Ted Cruz To Announce 2016 Presidential Run, Which Will Officially Kick Off The Republican Primaries
On Monday, Texas Sen. Ted Cruz will announce his run for presidency, making him the first 2016 contender to officially enter the presidential race, the Houston Chronicle reported. Cruz will supposedly make the big announcement at Liberty University, a private Christian university in Virginia where he will be speaking at a convocation ceremony on Monday. For Cruz, this moment is a long time coming. According to the Chronicle, Cruz has been toying with the idea of running for president since he was elected to the Senate in 2012. Because of Cruz’s certainty and preparedness to run, he will be skipping the step of forming an exploratory committee and will instead cut straight to the chase of announcing his plans to run for the Republican nomination for president.
But while Cruz is certain about his plans to run, some aren’t so sure his bid will be successful. There are doubts over whether many of Cruz’s Senate colleagues will support his run because of residual anger over the 2013 government shutdown, The New York Times reports. But, as proven by his quick rise to fame in his first three years in Congress, he does have a loyal following of Tea Party voters.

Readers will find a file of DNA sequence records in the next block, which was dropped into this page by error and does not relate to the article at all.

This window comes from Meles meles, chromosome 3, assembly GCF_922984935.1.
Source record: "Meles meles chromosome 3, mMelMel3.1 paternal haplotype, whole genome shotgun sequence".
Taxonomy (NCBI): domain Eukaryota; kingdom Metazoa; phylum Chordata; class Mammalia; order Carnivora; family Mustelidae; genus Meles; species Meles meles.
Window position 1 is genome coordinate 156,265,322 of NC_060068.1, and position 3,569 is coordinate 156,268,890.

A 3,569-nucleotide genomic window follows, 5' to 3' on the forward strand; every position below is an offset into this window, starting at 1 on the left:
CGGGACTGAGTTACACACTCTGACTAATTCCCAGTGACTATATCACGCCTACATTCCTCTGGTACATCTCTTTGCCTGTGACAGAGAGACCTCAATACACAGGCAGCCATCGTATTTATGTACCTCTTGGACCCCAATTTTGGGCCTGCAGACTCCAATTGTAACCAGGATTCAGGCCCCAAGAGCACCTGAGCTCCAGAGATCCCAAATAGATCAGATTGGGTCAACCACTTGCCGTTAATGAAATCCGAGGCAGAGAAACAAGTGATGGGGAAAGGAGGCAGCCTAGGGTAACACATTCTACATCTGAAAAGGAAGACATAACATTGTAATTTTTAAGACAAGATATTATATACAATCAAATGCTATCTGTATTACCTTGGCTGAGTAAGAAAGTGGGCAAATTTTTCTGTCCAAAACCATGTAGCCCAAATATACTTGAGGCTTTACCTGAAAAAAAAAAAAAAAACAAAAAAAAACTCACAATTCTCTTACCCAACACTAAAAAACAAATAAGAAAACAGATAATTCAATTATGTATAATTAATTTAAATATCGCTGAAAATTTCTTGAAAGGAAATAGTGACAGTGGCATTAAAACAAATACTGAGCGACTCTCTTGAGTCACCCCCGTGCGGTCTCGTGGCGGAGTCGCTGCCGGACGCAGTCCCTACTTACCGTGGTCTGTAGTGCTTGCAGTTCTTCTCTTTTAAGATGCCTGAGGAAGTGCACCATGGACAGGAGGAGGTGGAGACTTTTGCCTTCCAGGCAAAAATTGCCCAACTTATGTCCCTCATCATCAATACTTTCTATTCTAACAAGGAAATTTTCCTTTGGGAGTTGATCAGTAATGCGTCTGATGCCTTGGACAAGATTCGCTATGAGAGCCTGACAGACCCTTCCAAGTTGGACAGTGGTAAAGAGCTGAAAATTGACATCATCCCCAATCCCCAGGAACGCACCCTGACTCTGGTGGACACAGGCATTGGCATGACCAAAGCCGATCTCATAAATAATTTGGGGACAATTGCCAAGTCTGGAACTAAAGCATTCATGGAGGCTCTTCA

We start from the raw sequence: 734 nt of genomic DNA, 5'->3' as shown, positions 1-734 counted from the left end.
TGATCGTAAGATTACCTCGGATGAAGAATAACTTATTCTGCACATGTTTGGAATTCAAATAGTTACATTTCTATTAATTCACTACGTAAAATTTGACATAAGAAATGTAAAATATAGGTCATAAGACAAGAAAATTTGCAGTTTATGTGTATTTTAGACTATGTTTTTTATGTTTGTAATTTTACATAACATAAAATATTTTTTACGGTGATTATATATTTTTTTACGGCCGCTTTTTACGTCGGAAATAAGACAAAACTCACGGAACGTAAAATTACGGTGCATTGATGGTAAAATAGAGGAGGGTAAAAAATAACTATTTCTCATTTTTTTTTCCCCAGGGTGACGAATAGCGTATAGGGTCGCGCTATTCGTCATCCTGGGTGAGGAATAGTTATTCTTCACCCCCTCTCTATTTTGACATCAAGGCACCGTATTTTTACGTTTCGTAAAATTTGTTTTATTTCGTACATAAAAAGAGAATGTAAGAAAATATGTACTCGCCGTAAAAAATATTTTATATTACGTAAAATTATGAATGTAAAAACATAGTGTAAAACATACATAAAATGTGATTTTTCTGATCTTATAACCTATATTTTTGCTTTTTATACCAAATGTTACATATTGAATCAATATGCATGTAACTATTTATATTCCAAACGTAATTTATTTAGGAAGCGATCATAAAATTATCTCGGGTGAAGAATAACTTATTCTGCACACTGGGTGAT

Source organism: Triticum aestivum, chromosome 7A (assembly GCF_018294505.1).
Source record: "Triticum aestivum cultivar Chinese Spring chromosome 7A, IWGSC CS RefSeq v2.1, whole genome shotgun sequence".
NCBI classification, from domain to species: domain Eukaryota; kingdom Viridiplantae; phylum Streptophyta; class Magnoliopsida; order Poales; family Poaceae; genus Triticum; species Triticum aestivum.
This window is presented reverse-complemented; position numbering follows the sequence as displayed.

Some also wonder if Cruz can garner more mainstream support from traditional campaign contributors to raise his campaign goal of $40 million to $50 million. Political adviser to Wall Street firms, Greg Valliere, told the Chronicle that even if Cruz does win the primary, he likely would not fare well in the general election.
I don’t consider him a mainstream candidate, and usually to win you’ve got to be inside the 45-yard lines. The enthusiasm for him will be tremendous in maybe a third of the party, but another third of the party will be strongly opposed and another third of the party will be wary.
Moreover, Cruz already doesn’t stand a good chance against his likely Democratic competition, Hillary Clinton. The New York Times reports that Cruz already lags far behind Clinton in public opinion polls. Cruz would also likely face comparisons to Obama, who ran for president in his first Senate term, just as Cruz plans to do.
But no matter how Cruz fares, one thing is certain: He will be setting the 2016 presidential elections into motion with his announcement. Other Republican contenders Sen. Rand Paul (R-Kentucky) and Sen. Marco Rubio (R-Florida) are expected to announce next month. Other possible contenders such as Jeb Bush, Gov. Scott Walker, and Gov. Chris Christie have so far only been exploratory in planning. Clinton is expected to announce in early spring, as opposed to her original plan to announce early summer, The New Republic reports.
Let the games begin.
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